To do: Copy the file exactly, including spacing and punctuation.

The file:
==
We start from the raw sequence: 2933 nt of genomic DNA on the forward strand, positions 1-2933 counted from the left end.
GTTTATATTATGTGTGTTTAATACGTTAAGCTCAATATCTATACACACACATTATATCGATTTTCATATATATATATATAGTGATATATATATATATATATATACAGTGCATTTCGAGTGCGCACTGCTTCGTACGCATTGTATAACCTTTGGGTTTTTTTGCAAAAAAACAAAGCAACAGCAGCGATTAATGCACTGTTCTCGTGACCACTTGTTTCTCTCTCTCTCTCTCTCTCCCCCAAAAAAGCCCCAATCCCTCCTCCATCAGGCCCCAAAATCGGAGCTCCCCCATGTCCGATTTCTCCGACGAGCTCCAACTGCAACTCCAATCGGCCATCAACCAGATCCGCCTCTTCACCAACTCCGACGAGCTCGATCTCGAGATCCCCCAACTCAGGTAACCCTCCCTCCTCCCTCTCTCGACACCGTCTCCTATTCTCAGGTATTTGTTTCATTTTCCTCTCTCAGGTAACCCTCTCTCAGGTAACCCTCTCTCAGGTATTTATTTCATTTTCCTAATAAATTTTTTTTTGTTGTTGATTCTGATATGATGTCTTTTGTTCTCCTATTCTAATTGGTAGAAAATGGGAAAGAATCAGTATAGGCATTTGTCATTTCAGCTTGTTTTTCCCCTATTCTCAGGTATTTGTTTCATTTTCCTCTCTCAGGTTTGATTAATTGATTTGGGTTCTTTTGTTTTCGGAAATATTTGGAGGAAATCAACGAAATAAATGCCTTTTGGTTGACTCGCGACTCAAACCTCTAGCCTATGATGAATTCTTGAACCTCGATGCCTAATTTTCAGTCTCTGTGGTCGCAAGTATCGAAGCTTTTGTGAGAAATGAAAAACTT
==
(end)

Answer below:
We start from the raw sequence: 2933 nt of genomic DNA on the forward strand, positions 1-2933 counted from the left end.
GTTTATATTATGTGTGTTTAATACGTTAAGCTCAATATCTATACACACACATTATATCGATTTTCATATATATATATATAGTGATATATATATATATATATATACAGTGCATTTCGAGTGCGCACTGCTTCGTACGCATTGTATAACCTTTGGGTTTTTTTGCAAAAAAACAAAGCAACAGCAGCGATTAATGCACTGTTCTCGTGACCACTTGTTTCTCTCTCTCTCTCTCTCTCCCCCAAAAAAGCCCCAATCCCTCCTCCATCAGGCCCCAAAATCGGAGCTCCCCCATGTCCGATTTCTCCGACGAGCTCCAACTGCAACTCCAATCGGCCATCAACCAGATCCGCCTCTTCACCAACTCCGACGAGCTCGATCTCGAGATCCCCCAACTCAGGTAACCCTCCCTCCTCCCTCTCTCGACACCGTCTCCTATTCTCAGGTATTTGTTTCATTTTCCTCTCTCAGGTAACCCTCTCTCAGGTAACCCTCTCTCAGGTATTTATTTCATTTTCCTAATAAATTTTTTTTTGTTGTTGATTCTGATATGATGTCTTTTGTTCTCCTATTCTAATTGGTAGAAAATGGGAAAGAATCAGTATAGGCATTTGTCATTTCAGCTTGTTTTTCCCCTATTCTCAGGTATTTGTTTCATTTTCCTCTCTCAGGTTTGATTAATTGATTTGGGTTCTTTTGTTTTCGGAAATATTTGGAGGAAATCAACGAAATAAATGCCTTTTGGTTGACTCGCGACTCAAACCTCTAGCCTATGATGAATTCTTGAACCTCGATGCCTAATTTTCAGTCTCTGTGGTCGCAAGTATCGAAGCTTTTGTGAGAAATGAAAAACTT